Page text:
Does Kneading Your Dough Feel Like a Big Goopy Mess?
 Use cold water when washing it! Cold water helps the gluten seize up, making it easier to work with. 
Using a strainer can help keep the gluten together while you are washing the starch out. Continue to knead the dough and strain it- it will firm up! 
One thing to consider is a longer rest time and kneading the dough initially helps the gluten develop and keep together better.
If you having difficulty have the dough stick together, did you let it rest overnight in salted water before washing?
Did you knead the dough before let it rest overnight? 
Can I Speed Up Cooking My Seitan On a Higher Heat? 
 Absolutely not!
If you simmer your seitan at too high of a heat it will create air bubbles and create a spongy texture. Cooking it on a low simmer where it is barely bubbling, or not bubbling at all prevents the bubbles inside. Because this is a large loaf of seitan, cooking it a lower temperature does take more time. This method will help you get a shreddy, yet juicy “chickwheat”. 
 The seitan will stay good in an air tight container in the refrigerator for up to 6 days. Otherwise freeze in an airtight freezer container for up to 1 year. If anything, the texture gets better after you freeze it!
Try breading chunks of your seitan and freezing- reheat in the air fryer from frozen at 400F for 8 minutes 
Making a Super Flavorful Broth
 Since your seitan will taste like your broth it’s important to get it very flavorful.  Consider caramelizing an onion or two, adding in some black garlic, miso, or shiitake mushrooms. If you are using a premade bullion-based broth, increase the amount of bullion you use. 
If your broth isn’t flavorful enough, the seitan can be bland. Which is still fixable! Just shred it up and marinate it in your favorite sauce before cooking. 

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By on March 16th, 2023

About Jessica Flowers

Jess Flowers is a multimedia specialist who creates vegan recipes using local and wild ingredients. Being plant based for over a decade, it is her mission to share delicious recipes that are made without animal products!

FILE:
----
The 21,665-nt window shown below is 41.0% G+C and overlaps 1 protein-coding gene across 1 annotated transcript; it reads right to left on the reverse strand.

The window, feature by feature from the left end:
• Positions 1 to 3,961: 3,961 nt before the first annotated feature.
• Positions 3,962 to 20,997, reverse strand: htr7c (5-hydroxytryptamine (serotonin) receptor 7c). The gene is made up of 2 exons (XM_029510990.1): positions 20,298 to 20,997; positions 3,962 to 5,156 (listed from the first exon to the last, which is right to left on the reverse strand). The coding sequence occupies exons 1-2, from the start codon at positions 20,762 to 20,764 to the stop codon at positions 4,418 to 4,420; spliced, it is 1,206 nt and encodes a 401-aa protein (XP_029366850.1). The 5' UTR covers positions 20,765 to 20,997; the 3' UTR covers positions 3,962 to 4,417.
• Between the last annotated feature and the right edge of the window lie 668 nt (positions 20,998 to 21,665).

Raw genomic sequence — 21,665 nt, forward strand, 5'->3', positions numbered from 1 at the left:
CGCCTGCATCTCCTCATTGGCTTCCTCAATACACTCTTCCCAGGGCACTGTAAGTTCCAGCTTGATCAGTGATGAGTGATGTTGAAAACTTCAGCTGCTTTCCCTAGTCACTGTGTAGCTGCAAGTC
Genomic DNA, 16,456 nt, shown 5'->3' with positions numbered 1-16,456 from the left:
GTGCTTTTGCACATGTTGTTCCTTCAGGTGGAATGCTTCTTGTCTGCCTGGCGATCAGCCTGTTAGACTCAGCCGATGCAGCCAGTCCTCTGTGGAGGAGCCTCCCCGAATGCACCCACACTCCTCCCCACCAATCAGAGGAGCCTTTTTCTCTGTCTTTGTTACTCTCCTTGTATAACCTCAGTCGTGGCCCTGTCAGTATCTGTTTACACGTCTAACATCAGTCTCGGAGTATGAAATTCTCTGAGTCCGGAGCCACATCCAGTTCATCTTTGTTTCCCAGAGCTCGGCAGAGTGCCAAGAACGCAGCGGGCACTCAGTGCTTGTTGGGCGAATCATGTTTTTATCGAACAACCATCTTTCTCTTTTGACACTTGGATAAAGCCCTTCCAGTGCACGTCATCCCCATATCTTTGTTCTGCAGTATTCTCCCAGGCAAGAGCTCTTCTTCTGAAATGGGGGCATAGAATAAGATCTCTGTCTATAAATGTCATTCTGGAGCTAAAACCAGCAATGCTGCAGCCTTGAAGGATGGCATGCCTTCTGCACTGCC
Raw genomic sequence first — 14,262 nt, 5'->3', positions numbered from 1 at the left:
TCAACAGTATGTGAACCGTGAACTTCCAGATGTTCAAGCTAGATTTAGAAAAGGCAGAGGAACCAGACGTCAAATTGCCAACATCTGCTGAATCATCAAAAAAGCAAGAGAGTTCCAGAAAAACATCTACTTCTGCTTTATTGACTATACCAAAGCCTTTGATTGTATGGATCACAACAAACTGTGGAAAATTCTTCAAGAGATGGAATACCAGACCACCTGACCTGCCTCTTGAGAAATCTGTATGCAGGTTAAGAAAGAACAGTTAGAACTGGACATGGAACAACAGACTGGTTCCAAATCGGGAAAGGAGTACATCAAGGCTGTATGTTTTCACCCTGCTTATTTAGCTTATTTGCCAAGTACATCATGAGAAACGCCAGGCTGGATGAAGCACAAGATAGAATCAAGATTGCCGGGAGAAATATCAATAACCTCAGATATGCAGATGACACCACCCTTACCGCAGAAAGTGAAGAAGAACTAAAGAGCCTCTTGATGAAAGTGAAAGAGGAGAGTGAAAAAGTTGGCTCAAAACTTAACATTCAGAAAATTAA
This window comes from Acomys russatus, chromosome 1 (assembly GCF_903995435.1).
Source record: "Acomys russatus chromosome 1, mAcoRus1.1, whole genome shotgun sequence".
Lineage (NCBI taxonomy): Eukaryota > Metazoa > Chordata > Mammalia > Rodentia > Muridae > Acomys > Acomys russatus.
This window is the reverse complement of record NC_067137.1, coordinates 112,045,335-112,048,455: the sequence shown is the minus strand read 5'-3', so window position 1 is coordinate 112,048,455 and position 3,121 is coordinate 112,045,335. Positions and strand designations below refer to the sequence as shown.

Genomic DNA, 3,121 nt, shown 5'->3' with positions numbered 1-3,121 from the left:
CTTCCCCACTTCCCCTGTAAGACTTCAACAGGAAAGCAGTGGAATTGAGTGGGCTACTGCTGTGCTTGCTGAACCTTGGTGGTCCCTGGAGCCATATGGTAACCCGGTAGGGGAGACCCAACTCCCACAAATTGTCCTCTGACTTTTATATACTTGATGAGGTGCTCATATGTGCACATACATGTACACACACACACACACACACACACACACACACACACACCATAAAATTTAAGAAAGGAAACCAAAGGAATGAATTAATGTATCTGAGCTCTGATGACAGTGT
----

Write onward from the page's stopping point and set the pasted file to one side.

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18 thoughts on “Washed Flour Seitan”

  1. 5 stars
    Hi, Jessica! Thank you for the post, videos, and this wonderful new seitan recipe. Would you kindly link to your recipes for using your starch strainings?

    Happy Spring and thanks again 🌞☺️🙏🌷

  2. If you are cooking it on the stove, and not in a slow cooker, how long do you cook it for? Very low simmer or even lower heat?

    Thank you so much for this recipe! It looks amazing!

    • If you are cooking the seitan on the stove rather than a slow cooker you’ll want to keep it at a very low heat. The seitan needs a long and low heat. The reason you can’t have a full on simmer with bubbles is because that can make the seitan expand too quickly and will create air bubbles. This creates a spongy texture in your seitan. To keep it meaty and shreddy you need to have it cook at a low temperature to prevent those bubbles!

  3. This was the absolute best Seitan that I have ever made and tasted! The video really helped me as well. Thank you! Am I able to freeze some of it for later? Thank you!

    • The texture gets even better if you freeze it! It freezes indefinitely, after 6 months it can dry out. In that case simmer it in some more broth or use it in soups!
      Try shredding it into chunks and breading it before freezing so you have some quick tenders you can quickly bake, fry, or air fry to reheat

  4. Hi Jessica
    I’m in the washing phase of this recipe and my dough is really spongy looking and not sticking together. It is also taking forever for the water to run clear. Wondering what I did wrong.

    • Yes! You will be fine to leave it in the fridge for up to three days before washing. However, do not leave it on the counter (room temperature) for more than overnight, otherwise it will start to ferment! Then it is incredibly difficult to wash the starch out from that point.

  5. 5 stars
    Are you able to tell me, once the seitan is washed how much protein is in 100g of seitan when using bread flour that’s 12g of protein per 100g.
    Thank you

  6. I also used King Arthur Bread Flour, but it took me nearly an hour and a half to wash out all the starch from the dough. The resulting weight was about 2lbs 2oz, less than half the starting weight. Did I do something wrong? Does the slow cook process rehydrate the weight back to 6lbs?

    • It takes me around 40 minutes to get all the starch washed out- and it does expand after you cook it! Make sure you save the starch, it is great for homemade pasta, crackers, and its great for Chinese veggie pancakes!

      There are a few things that can increase your yield. Stretching and folding the dough (as if you are baking sourdough) before you soak it in salt water overnight really helps increase the gluten. Letting the dough soak in very salty water overnight in a cool place also helps, heat decreases the strength of gluten.

      Otherwise just over two pounds for a five pound bag of flour is pretty typical, it will expand after it cooks